Alex Keble picks out four key battles ahead of the eighth round of Premier League fixtures, predicting Leicester City can end Liverpool's 100% record...
"However, it does mean they can surround Fabinho and force Liverpool to hold aimless possession. Rodgers’s side are disciplined and physically strong, potentially leading to a frustrating and low-scoring contest at Anfield."
Prior to Serge Aurier's red card last Saturday Tottenham, and specifically Tanguy Ndombele, were dominating Southampton because their diamond 4-4-2 formation fit neatly into the gaps in Southampton's 3-4-3. When layered on top of each other these two systems barely have any positional overlap, which favours the attacking team as they collect the ball in spaces between the lines.
Brighton's 3-4-3 formation is similar to Southampton's, which is why Ndombele can again flourish; from the left of the diamond Ndombele fits snugly in between right wing-back and right central midfielder. Heung-Min Son will once again hug the left touchline, dragging Martin Montoya back and away from midfield, which means Dale Stephens has split duties between Christian Eriksen and Ndombele.
Ndombele's ability to break the lines in possession and play sharp forward passes make him just the sort of player Spurs need to raise the tempo against deeper opponents. Brighton will not sit back, but they will quickly fall into a defensive formation when the visitors hold possession. Ndombele will run the left-centre column, pulling Brighton out of shape to give Tottenham the three points.
Sheffield United's impressive defensive performance last weekend owed much to surrounding Fabinho and quickly closing down the Liverpool full-backs; by doing so they stopped the visitors from being able to feed their front three or maintain a high tempo in their passing. Brendan Rodgers is likely to broadly follow this method, deploying conservative tactics just as he did against Manchester United at Old Trafford and Chelsea at Stamford Bridge.
That means three central midfielders - Hamzah Choudhury will come in - and James Maddison shunted out wide. When Leicester have done this previously it has meant flat sideways passing in the middle of the park, and if they do manage to launch a counter, Maddison has no wide outlet to pass to. Jamie Vardy is unlikely to get many chances to run in behind the high Liverpool back line, simply because Leicester won't manage to build quickly out from the back with both Wilfried Ndidi and Choudhury on the pitch.
However, it does mean they can surround Fabinho and force Liverpool to hold aimless possession. Rodgers's side are disciplined and physically strong, potentially leading to a frustrating and low-scoring contest at Anfield. Rodgers does not have the ambition or tactical bravery on the road to make this the thrilling end-to-end tie it could be.
West Ham have won both of their home matches since losing to Man City on the opening day, with Andriy Yarmolenko the breakout star for Manuel Pellegrini. His wing-focused tactics are pretty straight forward, the full-backs expected to overlap as Yarmolenko and Felipe Anderson run directly at the defence and Declan Rice holds the fort with the centre-backs.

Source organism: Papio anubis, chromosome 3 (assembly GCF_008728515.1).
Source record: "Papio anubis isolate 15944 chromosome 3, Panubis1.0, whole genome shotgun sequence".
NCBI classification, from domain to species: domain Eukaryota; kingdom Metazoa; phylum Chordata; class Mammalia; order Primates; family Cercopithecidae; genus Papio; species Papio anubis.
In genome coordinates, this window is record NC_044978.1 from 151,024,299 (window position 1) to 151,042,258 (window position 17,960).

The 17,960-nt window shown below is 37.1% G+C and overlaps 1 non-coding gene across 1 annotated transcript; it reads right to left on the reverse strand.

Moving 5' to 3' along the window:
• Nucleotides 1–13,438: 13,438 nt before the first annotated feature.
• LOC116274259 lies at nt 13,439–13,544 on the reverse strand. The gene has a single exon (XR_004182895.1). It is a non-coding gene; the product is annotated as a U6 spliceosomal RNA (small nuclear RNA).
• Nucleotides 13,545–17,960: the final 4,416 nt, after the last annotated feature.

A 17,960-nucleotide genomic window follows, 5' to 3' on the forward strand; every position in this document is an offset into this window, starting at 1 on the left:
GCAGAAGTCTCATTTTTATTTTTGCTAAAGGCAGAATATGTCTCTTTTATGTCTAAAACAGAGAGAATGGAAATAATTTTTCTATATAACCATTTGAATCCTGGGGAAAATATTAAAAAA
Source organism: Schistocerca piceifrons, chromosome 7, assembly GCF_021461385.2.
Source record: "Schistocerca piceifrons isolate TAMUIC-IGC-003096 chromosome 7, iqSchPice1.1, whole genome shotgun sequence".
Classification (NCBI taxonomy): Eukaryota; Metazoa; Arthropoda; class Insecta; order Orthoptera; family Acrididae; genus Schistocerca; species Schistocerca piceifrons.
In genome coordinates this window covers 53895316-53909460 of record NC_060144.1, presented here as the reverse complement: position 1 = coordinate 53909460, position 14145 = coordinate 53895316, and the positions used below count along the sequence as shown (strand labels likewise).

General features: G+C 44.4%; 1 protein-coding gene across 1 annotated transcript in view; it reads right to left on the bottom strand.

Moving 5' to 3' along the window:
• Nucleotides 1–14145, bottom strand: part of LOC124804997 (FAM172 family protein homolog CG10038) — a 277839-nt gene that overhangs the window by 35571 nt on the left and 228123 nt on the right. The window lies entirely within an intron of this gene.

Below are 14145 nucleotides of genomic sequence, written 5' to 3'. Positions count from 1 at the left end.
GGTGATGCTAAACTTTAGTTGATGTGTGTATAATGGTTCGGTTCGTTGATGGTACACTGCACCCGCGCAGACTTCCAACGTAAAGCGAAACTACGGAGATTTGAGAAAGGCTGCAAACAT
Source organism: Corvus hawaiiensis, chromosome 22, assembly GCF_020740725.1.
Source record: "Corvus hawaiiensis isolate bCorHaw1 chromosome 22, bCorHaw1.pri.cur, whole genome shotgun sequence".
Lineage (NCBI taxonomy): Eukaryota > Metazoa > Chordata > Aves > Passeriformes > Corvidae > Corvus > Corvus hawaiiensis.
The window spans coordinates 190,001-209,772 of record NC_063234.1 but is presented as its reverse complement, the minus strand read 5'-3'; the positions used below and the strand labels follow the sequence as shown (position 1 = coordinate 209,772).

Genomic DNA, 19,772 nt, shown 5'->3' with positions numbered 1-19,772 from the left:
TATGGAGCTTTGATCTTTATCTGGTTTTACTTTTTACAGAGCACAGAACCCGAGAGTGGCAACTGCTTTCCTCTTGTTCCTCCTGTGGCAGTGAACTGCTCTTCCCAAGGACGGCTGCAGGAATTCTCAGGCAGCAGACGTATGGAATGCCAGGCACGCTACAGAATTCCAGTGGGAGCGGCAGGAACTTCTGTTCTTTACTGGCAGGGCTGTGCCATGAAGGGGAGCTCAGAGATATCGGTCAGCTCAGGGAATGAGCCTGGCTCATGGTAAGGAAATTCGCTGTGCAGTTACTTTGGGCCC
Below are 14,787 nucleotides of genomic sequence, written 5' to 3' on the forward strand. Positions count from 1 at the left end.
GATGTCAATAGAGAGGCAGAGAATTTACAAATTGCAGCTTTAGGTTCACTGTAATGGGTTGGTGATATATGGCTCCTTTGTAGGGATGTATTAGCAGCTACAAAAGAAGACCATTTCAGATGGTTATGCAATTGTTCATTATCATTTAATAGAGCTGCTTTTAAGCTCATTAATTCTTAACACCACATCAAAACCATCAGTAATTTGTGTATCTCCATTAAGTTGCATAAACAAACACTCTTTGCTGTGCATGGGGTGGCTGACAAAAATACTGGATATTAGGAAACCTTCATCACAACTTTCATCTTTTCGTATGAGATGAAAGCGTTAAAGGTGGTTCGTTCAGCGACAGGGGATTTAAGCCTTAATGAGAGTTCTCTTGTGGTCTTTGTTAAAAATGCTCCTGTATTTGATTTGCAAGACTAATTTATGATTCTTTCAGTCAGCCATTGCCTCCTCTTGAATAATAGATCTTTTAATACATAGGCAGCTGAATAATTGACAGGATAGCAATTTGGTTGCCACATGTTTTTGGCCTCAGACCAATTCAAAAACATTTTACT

Crystal Palace's biggest concern is being too open in away matches, and their most recent defeat - 4-0 at Spurs - was characterised by Son dominating in a large gap between defence and midfield that ultimately left Palace's full-backs exposed. Neither Joel Ward nor Patrick van Aanholt are good enough defensively, the latter in particular often caught out of position or easily dribbled past in key areas.
West Ham's attacks will funnel largely through Yarmolenko (three goals already this season), and his powerful dribbling should see Van Aanholt crumble; the Dutchman won't be well supported by his team-mates because Palace aren't sitting as deep as in 2018/19. It will not be an easy game for the hosts, but that mismatched key battle ought to make the telling difference over 90 minutes.
Newcastle v Man Utd
Live on Sky Sports Premier League
Steve Bruce will expect a reaction to their 5-0 thrashing at the hands of Leicester City, not least because he will surely revert back to the 5-4-1 formation that he has consistently coached for the last 3-4 years. Leicester benefited enormously from Newcastle's full-backs pushing too high in last week's 4-2-3-1, applying pressure as if they had a spare centre-back covering behind. Bruce won't make that mistake again.
The 5-4-1 was very effective in the 1-0 win at Tottenham earlier this season because Spurs moved the ball too slowly; their narrow attacking lines and lack of piercing full-backs ensuring Newcastle's blockade could easily shuffle across and prevent clear-cut opportunities. These are precisely the characteristics that define Ole Gunnar Solskjaer's team of late, whose only real attacking threat is Daniel James, a player who needs space to run into; Newcastle's formation means the right wing-back and right centre-back can double up on James.
Newcastle will barely get into the Manchester United penalty area, of course, but they won't particularly want to. Stay deep, compact, and organised, and Bruce's team will keep a clean sheet. Paul Pogba didn't look interested against Arsenal on Monday, Jesse Lingard is stuck in a rut, and Marcus Rashford will be tasked with breaking beyond three centre-backs all on his own. A 0-0 draw looks very likely.